Continuous trash buildup on the side of the roads in the county is an ongoing eyesore for many readers.
Several readers have written in to LNP | LancasterOnline to complain about the littering on highways, especially along Route 222 in the area of Oregon Pike in Manheim Township and have asked who is in charge of cleaning up the litter and how often cleanings occur.
Since Route 222 is a state-owned road, PennDOT is responsible for cleanups along Route 222, said Dave Thompson, district press officer for PennDOT’s District 8. He added that PennDOT spends upwards of $13 million a year in cleaning up litter.
Thompson said cleanups happen “when possible” but typically in the spring when the department transitions from winter maintenance operations to warm weather maintenance operations. PennDOT crews typically concentrate these efforts along interstates and high-volume roadways, such as Route 222 and Route 30, Thompson said.
Thompson said that trash along Route 222 is not a new issue - and it’s a common problem on just about any roadway.
“The bottom line is people need to stop littering,” Thompson said. “It’s expensive to clean up, it’s harmful to the environment, it looks terrible and it’s against the law.”
Volunteer groups and organizations also perform cleanups of highways through the Pennsylvania Adopt-A-Highway (penndot.gov) Program. Those groups enter two-year agreements and pledge to perform at least two cleanups per year, Thompson said. PennDOT provides vests, gloves, trash bags and picks up bagged litter collected by the groups.
“We do depend on PennDOT to coordinate the groups in the Adopt-A-Highway program to do trash pickup,” said Rick Kane, Manheim Township Manager and Secretary. “We have a citizen group here in the township, the Sustainability Committee, that does smaller trash pickups along streams and sometimes roadways. ... We are working with them to try and expand their scope and see if they will be willing to do more highway cleanups as a supplement to the state-run Adopt-A-Highway program.”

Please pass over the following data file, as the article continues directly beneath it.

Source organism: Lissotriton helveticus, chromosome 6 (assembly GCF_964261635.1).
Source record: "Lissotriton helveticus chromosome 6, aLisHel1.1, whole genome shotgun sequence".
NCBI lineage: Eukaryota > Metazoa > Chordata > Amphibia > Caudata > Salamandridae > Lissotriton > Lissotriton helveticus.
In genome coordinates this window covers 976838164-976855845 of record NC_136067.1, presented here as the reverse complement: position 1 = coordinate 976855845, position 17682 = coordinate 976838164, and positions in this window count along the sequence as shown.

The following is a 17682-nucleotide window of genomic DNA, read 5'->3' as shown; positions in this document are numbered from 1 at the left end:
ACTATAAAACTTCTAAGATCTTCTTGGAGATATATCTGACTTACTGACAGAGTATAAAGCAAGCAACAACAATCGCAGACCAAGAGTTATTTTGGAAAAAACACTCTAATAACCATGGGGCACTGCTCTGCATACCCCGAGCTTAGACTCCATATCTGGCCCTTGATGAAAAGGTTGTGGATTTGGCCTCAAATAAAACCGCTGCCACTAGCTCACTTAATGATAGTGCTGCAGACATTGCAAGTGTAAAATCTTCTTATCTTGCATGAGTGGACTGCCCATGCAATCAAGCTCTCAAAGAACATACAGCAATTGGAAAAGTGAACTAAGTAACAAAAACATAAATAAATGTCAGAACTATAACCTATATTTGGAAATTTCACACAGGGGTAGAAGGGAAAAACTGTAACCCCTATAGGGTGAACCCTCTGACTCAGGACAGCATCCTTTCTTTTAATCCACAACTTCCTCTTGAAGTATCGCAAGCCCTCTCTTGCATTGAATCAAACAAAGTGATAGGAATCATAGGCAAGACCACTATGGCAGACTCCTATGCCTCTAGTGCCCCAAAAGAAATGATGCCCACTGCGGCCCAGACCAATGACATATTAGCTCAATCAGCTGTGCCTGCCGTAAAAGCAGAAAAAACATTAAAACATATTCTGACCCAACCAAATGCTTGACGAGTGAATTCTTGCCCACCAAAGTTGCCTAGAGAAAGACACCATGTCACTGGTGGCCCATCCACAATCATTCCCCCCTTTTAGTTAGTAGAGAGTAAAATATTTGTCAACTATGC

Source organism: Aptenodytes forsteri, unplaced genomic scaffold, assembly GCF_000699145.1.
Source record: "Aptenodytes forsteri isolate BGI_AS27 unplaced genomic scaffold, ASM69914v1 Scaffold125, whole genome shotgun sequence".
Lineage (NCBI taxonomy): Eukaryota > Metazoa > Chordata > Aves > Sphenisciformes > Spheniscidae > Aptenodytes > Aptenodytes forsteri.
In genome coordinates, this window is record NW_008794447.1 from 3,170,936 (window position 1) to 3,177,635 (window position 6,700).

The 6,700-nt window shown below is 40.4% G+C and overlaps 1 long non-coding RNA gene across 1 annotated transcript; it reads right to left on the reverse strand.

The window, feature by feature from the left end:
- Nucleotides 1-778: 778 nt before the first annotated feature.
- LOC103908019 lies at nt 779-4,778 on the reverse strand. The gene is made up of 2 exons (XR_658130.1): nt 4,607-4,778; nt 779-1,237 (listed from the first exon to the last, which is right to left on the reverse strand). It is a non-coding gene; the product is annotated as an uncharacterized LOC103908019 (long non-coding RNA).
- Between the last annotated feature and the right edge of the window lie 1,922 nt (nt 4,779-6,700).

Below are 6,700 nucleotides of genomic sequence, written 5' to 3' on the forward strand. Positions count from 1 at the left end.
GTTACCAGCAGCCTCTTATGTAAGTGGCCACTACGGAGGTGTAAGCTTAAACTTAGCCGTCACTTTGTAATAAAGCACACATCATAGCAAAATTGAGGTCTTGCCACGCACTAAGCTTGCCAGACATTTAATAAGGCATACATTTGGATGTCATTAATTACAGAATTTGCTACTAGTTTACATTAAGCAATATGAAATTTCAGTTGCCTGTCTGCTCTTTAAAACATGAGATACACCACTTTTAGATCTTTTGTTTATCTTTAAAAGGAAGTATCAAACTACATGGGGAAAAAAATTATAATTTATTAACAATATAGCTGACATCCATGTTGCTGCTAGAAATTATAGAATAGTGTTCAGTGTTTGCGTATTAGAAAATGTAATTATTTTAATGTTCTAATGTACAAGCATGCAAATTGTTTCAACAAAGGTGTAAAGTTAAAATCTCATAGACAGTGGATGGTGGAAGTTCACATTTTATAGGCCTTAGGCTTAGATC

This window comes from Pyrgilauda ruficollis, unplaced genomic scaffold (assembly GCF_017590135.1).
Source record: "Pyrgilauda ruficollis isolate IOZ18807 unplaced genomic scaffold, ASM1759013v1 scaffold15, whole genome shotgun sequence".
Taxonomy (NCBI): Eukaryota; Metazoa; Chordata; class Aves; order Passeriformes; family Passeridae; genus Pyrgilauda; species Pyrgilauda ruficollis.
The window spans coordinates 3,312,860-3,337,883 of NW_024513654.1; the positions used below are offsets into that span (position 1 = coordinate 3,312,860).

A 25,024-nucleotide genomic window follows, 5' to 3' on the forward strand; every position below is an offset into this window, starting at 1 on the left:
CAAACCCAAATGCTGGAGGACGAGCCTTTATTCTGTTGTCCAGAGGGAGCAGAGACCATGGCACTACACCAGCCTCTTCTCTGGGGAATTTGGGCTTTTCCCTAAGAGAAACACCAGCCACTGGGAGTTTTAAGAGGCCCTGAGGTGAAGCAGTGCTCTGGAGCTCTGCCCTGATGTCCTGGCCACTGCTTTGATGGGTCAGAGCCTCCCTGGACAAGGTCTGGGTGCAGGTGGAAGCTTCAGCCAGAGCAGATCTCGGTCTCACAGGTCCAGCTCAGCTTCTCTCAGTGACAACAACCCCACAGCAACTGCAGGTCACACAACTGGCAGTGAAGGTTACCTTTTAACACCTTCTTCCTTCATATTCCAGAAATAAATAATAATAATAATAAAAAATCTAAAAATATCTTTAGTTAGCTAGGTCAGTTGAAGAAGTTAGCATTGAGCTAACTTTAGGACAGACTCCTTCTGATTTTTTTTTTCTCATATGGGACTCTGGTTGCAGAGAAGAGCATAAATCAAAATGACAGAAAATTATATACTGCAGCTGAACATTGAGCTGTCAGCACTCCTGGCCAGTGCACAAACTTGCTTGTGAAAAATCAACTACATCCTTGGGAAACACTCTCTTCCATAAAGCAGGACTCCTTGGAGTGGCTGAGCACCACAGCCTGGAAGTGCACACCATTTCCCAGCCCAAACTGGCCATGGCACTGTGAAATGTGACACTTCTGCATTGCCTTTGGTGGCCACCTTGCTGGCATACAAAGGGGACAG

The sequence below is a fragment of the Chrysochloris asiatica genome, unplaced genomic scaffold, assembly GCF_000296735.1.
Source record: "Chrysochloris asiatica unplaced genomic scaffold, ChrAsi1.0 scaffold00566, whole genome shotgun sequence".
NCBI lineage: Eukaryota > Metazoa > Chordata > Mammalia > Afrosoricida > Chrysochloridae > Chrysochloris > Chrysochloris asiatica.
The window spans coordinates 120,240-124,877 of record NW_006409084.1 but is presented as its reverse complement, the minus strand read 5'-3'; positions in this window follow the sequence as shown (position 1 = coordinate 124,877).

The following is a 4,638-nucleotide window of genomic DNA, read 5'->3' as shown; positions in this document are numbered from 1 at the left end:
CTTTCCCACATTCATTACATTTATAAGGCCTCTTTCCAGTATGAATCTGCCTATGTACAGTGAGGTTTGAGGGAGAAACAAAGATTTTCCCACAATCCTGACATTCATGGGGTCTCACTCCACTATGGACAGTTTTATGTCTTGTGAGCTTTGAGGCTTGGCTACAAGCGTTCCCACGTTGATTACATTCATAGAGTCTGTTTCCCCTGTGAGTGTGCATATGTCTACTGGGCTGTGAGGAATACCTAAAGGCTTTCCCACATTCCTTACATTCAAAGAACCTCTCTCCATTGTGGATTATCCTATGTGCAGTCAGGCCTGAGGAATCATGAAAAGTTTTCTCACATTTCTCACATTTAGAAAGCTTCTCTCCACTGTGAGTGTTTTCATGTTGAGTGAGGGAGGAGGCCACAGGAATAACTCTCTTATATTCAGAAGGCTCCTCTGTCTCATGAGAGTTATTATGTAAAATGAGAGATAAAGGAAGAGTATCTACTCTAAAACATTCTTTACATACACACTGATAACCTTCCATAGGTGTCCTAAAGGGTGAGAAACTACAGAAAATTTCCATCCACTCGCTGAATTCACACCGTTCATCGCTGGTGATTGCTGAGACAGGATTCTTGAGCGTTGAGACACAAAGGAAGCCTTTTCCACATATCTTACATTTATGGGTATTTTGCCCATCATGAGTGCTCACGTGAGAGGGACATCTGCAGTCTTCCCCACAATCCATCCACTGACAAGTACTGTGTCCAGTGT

The township occasionally gets calls or emails about litter on the highways in general, Kane said, but noted that trash along all highways, including Route 222, is a longstanding issue. He also said the members of the public have called and emailed with complaints about trash on Route 30 recently.
“We are hopeful between PennDOT and perhaps some more community groups that it (222) can get cleaned up. It looks terrible,” Kane said.
Fines for Littering or Dumping
Those who do litter are subject to fines.
Littering is covered under section 3709 of PA Title 75, commonly referred to as the PA Vehicle Code, explained Sgt. Barry Waltz of Manheim Township Police. Littering and dumping are often synonymous, but littering involves someone throwing an object out of a vehicle while traveling whereas dumping is someone stopping somewhere and unloading trash onto public or private property.
Additionally, there is “scattering rubbish” which essentially means someone litters while not in a vehicle, Waltz said.
Manheim Township’s Ordinance 421-35 goes hand-in-hand with the state’s vehicle code and covers any other form of littering or dumping, Waltz said.
The ordinance carries a “sliding” fine, which means it is set by the Magisterial District Judges, and is up to $1,000 per offense, Waltz said. Similarly, the fine for violating section 3709 is also sliding, but depends on where the offense occurs.
While there are ordinances and fines established for those who do litter, enforcement can be difficult.
“Enforcement is obviously easier when the violation is observed,” Waltz said. “I can tell you that a littering violation, throwing a cigarette butt, fast food trash, food from a vehicle can be used as a legal reason to initiate a traffic stop”, Waltz said. “Someone that drives to a remote area and dumps tires is going to be harder to enforce. These cases are usually solved by the land owner having video of the suspect, or some other identifiable information being left behind.”